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Retrofitting An In-Ground Irrigation System Into Microirrigation - University of FloridaDocument Transcript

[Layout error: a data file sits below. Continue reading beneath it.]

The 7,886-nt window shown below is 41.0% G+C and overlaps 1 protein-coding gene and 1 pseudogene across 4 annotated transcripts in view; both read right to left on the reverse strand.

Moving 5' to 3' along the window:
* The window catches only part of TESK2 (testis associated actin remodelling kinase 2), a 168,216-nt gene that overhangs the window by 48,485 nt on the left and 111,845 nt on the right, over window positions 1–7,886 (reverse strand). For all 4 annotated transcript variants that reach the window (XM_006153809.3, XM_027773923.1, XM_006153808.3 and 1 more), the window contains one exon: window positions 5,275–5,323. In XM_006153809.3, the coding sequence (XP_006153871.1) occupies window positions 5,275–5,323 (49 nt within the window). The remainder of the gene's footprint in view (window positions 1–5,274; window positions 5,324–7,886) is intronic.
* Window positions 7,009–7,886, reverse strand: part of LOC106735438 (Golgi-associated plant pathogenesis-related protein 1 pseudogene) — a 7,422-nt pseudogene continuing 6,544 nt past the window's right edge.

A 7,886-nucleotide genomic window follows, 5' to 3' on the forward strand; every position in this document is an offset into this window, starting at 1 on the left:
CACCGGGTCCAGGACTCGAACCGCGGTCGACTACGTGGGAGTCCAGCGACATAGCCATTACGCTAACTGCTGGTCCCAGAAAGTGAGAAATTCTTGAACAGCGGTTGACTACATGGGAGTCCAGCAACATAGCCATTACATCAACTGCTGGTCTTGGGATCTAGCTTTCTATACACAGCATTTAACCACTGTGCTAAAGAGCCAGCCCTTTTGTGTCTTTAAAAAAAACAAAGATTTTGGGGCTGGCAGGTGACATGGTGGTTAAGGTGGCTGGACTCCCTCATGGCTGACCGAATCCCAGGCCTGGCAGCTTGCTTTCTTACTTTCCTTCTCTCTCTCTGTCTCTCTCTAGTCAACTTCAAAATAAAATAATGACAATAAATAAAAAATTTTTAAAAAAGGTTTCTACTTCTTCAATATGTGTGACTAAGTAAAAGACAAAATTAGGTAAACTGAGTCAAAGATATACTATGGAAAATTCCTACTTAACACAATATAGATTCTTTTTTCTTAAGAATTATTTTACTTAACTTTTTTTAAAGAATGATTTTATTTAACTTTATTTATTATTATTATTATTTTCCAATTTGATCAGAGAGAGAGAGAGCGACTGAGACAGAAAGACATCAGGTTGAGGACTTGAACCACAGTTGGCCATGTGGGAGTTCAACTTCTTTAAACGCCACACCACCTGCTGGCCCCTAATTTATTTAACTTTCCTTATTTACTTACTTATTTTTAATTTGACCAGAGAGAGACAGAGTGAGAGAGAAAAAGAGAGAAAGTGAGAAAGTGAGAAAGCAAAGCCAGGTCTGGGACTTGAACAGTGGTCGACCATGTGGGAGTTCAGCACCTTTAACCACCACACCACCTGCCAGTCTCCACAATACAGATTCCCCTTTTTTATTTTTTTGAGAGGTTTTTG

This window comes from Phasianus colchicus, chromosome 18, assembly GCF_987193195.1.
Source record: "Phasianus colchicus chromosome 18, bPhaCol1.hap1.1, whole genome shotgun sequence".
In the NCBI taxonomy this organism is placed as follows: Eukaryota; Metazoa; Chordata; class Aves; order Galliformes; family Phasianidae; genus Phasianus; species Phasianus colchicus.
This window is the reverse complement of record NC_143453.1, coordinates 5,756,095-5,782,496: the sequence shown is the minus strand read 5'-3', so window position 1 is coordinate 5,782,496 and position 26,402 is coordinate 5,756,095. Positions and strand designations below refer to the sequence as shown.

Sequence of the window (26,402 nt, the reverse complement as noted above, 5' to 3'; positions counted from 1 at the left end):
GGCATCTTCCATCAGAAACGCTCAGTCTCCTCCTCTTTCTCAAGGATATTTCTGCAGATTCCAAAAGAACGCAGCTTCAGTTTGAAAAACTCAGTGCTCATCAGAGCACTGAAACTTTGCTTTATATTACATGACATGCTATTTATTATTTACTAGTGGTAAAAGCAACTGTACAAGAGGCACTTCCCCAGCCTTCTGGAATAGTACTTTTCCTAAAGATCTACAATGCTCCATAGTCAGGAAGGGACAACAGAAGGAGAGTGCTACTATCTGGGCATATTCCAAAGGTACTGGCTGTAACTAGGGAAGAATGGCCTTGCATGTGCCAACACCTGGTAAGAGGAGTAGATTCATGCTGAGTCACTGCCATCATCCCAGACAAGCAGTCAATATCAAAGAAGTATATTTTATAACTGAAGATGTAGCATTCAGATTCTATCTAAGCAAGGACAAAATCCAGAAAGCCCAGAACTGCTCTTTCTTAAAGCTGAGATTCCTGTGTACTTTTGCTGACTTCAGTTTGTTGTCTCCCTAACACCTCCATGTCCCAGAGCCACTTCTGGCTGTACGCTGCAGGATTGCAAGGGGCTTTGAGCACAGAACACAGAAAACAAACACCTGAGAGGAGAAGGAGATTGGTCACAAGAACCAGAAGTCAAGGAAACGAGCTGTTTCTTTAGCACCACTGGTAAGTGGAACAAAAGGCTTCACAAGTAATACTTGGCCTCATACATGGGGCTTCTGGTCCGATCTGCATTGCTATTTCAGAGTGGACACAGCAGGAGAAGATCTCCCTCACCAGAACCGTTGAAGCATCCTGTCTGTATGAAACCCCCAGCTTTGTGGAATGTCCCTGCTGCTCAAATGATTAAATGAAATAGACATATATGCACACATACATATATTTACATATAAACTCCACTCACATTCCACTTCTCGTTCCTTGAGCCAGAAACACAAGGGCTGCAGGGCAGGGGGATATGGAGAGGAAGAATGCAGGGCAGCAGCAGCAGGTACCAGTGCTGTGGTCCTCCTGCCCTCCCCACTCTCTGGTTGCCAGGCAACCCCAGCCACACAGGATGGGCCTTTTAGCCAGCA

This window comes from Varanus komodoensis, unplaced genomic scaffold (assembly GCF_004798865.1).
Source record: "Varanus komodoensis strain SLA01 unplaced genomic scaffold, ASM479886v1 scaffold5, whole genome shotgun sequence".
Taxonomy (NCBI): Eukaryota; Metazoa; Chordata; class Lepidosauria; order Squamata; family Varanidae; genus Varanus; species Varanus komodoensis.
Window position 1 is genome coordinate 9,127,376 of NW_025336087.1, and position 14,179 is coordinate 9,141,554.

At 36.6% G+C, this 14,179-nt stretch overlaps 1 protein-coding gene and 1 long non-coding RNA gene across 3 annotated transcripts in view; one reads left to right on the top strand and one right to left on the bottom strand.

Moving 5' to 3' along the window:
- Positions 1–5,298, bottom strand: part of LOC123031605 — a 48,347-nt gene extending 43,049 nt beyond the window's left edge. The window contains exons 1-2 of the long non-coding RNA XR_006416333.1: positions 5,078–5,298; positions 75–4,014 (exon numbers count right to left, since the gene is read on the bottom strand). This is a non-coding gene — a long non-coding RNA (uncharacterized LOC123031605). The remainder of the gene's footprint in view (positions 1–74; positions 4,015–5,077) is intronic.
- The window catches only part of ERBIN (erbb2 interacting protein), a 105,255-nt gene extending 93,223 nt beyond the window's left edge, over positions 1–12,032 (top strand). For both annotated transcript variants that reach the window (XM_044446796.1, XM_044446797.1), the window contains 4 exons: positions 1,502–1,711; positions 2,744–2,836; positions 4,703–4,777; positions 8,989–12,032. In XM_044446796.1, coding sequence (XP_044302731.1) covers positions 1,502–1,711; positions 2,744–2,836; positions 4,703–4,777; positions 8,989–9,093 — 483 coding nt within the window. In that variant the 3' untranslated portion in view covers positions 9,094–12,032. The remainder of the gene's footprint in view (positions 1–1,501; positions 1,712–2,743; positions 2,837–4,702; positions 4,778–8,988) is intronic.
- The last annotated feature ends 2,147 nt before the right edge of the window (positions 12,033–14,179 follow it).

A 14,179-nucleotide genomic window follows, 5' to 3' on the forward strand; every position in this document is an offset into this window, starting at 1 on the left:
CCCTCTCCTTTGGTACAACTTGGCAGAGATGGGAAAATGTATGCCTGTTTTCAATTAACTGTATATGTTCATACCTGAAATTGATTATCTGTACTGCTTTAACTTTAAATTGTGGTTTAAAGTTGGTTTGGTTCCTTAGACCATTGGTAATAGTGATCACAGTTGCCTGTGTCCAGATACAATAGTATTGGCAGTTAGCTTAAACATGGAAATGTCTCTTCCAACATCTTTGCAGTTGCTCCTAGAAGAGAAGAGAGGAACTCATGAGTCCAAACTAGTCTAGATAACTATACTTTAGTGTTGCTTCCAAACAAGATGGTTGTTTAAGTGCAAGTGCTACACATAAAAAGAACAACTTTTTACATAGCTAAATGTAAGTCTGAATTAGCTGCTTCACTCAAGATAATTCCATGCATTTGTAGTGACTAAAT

Hillsborough County Extension 5339 S County Road 579 Seffner, FL 33584 (813) 744-5519 Website: http://hillsborough.extension.ufl.edu FACT SHEET: Retrofitting an In-ground Irrigation System into Microirrigation LYNN BARBER, B.A., FLORIDA YARDS & NEIGHBORHOODS AGENT (Adapted from Retrofit presentations by Jack Tichenor, Extension Agent, Manatee County Extension and Maria Carver, Water-Wise Program Coordinator, Hillsborough County Extension) Retrofitting is the process of converting your traditional inground irrigation to a microirrigation (low volume) system. Low volume is defined as 30 gallons per hour (gph) or less. Inground systems emit landscape irrigation in gallons per minute (gpm). Retrofitting is environmentally-friendly because it conserves water. However, retrofit microirrigation cannot be used on turfgrass zones. Retrofitting involves the conversion of entire irrigation zones. Partial conversion of an irrigation zone is not recommended. In-ground irrigation sprinkler heads can easily be replaced with a retrofit assembly. Retrofit Installation Procedures: Locate sprayer head or rotor in the landscape bed Dig out existing pop-up sprayer or rotor head. Flush out the system. Note: When you turn the water on, the hole surrounding the existing pop-up sprayer or rotor will flood and can cause soil to enter the system and delay retrofitting progress. One outlet option: Replace sprayer with adapter elbow or tee, install multi-outlet device, sprayer adapter or cap off sprayer if not needed. Install distribution tubing on fitting and install throughout landscape bed. Multiple outlet option: Insert multi-outlet on poly riser or insert sprayer retro-kit. Run spaghetti tubing from multi-outlet to plant and install a selected emitter from the variety available. Water filters may be needed to remove particles and minimize clogging potential. The easiest water source to convert is municipal, and additional filters may not necessary but are recommended. Converting from a reclaimed water source is easy, and additional filters are recommended. Depending on the presence or absence of a pressure tank, conversion from a well water source can be easy or difficult. Pressure regulators are important because they reduce incoming water pressure to help prevent the rupture of plastic tubing and fittings and provide usable pressure ranges for emitters, especially drip. Retrofit System Maintenance: Periodically check for clogged emitters Regularly clean filters Flush lines when possible Check for broken lines or missing emitters Check spray patterns to make sure they are not blocked by plants Adjust run times seasonally and as plants become established Add or remove emitters according to plant needs Retrofitting - another environmentally-friendly concept that conserves water. For additional information on Extension Retrofitting workshops, view our Calendar of Garden Workshops at: http://hillsborough.extension.ufl.edu/HomeGardening/event-calendar.html Hillsborough County Extension is a cooperative service of Hillsborough County Board of County Commissioners and the University of Florida. The Institute of Food and Agricultural Sciences (IFAS) is an EqualEmployment Opportunity Institution authorized to provide research, educational information and other services only to individuals and institutions that function with non-discrimination with respect to race, creed, color, religion, age, disability, sex, sexual orientation, marital status, national origin, political opinions or affiliations. U.S. Department of Agriculture, Cooperative Extension Service, University of Florida, IFAS, Florida A. & M., University Cooperative Extension Program, and Boards of County Commissioners Cooperating.